The solution was as creative as it is odd-sounding — the machines were countered by invoking the Antique Dealings Law, a statue which stipulates that an antique dealer in second-hand items must obtain permission from local authorities. Lacking those permissions, the items could no the vended.
In September 1993, three businessmen were charged with selling used panties without a permit under the provenance of this law. This supposedly ended the presence of such salespoints in that county, but like snopes said, countless readers, military, and tourists have written blogs and articles about the different panty vending machines that can still be found.“
There are a few blogs that claim these vending machines never existed or no longer exist in Japan today. Some of these people use the photo to the left as an example of western culture misunderstanding what the vending machines actually sell. Not to mention, it is not legal to sell used items without a special license and permission from local authorities. The photo to the left translated says: Imported directly from America, tried and true amazing products. Supposedly, according to a few Japanophile blogs, the vending machine sells new panties. I assume this is also the same way eBay only sells new panties as well, as their policies also prohibits the sale of used panties. However, used panty sellers online game eBay with sneaky / provocative descriptions such as: “Tried and true. I only put them on to see if the size was accurate, otherwise they are brand new!” In other words: “The panties are used, worn and authentic. Who wants them!?”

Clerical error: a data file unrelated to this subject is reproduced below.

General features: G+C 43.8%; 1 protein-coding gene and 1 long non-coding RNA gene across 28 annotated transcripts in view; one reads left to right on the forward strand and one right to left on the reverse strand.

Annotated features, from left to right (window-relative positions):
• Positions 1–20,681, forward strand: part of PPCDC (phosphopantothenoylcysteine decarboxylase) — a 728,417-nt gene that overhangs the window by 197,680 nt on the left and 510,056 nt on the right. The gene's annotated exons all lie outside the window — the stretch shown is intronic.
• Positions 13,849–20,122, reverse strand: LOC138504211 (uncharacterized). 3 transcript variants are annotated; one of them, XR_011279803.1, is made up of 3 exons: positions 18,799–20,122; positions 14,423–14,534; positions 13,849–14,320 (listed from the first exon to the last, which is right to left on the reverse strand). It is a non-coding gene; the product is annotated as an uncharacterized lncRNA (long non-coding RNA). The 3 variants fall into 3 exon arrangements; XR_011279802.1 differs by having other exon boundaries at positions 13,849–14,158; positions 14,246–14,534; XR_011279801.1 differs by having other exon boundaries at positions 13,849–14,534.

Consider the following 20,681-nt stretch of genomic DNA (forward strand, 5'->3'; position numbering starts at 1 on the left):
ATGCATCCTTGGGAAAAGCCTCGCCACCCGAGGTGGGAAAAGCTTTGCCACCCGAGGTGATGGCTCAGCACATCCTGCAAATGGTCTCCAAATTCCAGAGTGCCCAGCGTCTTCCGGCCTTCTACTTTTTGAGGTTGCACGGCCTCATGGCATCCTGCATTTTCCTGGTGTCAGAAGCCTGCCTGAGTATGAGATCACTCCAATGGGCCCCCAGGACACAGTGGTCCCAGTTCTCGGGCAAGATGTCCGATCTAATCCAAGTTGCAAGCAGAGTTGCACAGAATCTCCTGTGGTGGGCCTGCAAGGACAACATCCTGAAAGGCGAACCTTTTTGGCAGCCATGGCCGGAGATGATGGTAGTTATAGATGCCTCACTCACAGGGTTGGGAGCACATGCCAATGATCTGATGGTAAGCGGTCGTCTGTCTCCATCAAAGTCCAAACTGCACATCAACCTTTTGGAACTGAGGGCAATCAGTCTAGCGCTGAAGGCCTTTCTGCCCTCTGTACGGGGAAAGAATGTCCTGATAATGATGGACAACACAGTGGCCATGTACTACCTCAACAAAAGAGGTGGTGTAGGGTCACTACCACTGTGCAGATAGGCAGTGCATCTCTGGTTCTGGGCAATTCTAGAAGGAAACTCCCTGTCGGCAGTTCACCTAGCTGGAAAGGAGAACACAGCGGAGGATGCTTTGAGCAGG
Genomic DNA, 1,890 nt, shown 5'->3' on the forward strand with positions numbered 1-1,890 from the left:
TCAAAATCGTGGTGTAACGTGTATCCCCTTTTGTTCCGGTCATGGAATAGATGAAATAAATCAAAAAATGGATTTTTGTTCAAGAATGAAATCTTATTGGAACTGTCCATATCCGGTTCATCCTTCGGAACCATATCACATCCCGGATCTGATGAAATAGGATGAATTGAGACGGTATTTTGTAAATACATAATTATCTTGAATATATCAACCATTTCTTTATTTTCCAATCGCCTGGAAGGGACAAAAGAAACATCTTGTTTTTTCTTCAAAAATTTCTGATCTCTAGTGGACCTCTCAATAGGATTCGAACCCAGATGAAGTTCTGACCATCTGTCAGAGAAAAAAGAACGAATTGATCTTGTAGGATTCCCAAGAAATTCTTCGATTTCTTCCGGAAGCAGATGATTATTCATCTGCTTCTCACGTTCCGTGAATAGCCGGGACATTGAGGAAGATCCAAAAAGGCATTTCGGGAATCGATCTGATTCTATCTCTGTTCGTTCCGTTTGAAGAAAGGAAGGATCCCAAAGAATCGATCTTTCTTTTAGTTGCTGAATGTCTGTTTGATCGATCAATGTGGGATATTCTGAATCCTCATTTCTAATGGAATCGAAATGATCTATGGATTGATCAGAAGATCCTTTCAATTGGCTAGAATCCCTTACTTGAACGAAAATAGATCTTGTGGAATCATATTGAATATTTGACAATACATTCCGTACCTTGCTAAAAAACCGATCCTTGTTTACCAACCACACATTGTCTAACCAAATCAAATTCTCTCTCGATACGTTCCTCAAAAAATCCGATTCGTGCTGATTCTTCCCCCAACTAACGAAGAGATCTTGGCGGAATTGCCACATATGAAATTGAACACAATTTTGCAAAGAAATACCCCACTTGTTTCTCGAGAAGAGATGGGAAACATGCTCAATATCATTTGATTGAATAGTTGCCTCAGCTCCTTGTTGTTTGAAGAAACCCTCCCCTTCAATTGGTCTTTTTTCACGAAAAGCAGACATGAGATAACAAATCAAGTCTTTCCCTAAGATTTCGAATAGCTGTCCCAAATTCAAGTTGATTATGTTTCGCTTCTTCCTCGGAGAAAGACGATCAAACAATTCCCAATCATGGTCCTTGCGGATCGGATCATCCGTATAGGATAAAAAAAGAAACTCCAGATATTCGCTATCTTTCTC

It’s not like the vending machine is selling an American product where the workmanship is possibly a selling point. “Imported directly from America, tried and true amazing product.” In sneaky / provocative dirty panty talk, this means, American panties, tried on and authentic. Even if the panties inside the machine are brand new, the advertising point is still suggestive of exactly what everyone thinks the vending machine is. Not to mention, inside certain shops, you can buy much more than just used panties. To pretend it doesn’t exist is ridiculous. If our culture used vending machines the way the Japanese culture uses them, we’d probably have narcotic vending machines in the projects. Instead, we just have guys standing on the corners. I wonder if Americanophiles obsessed with American culture in Japan ever blindly defend us and say no drugs are sold on corners because it’s illegal.
The Japanese culture, specifically, their sex culture, has always interested me. There is nothing more intriguing than seeing cartoon / anime photos of young school girls with wet dripping thighs and dirty camel toes on the front of their panty packages (I guess women buying new panties in Japan like to see what they will look like dressed as young school girls in their panties, while falling on the ground with their legs spread open and accidentally getting wet and dirty while having a panty wedgie). Admittedly, I assume Japanophiles are offended by the comments from some of us uneducated westerners, especially being that the first thing that crosses our minds when walking down the streets in Japan would be, “Where are those used panty vending machines?” It’s okay Japanophiles, Americans sell their used panties all the time. Whether it be on Twitter, eBay, or any other social network where men get to interact with a female they find attractive and entertaining. In fact, Venice herself has had a few requests to send her panties to a few of our blog readers, and although we were a bit hesitant, eventually we ourselves fell prey to this “dirty” act. And now, somewhere in Canada, someone is sniffing Venice’s used panties and reading her blog. If only we could set up a virtual vending machine on our website…
Sources: Snopes, The Daily Yomiuri, Tokyo Business Today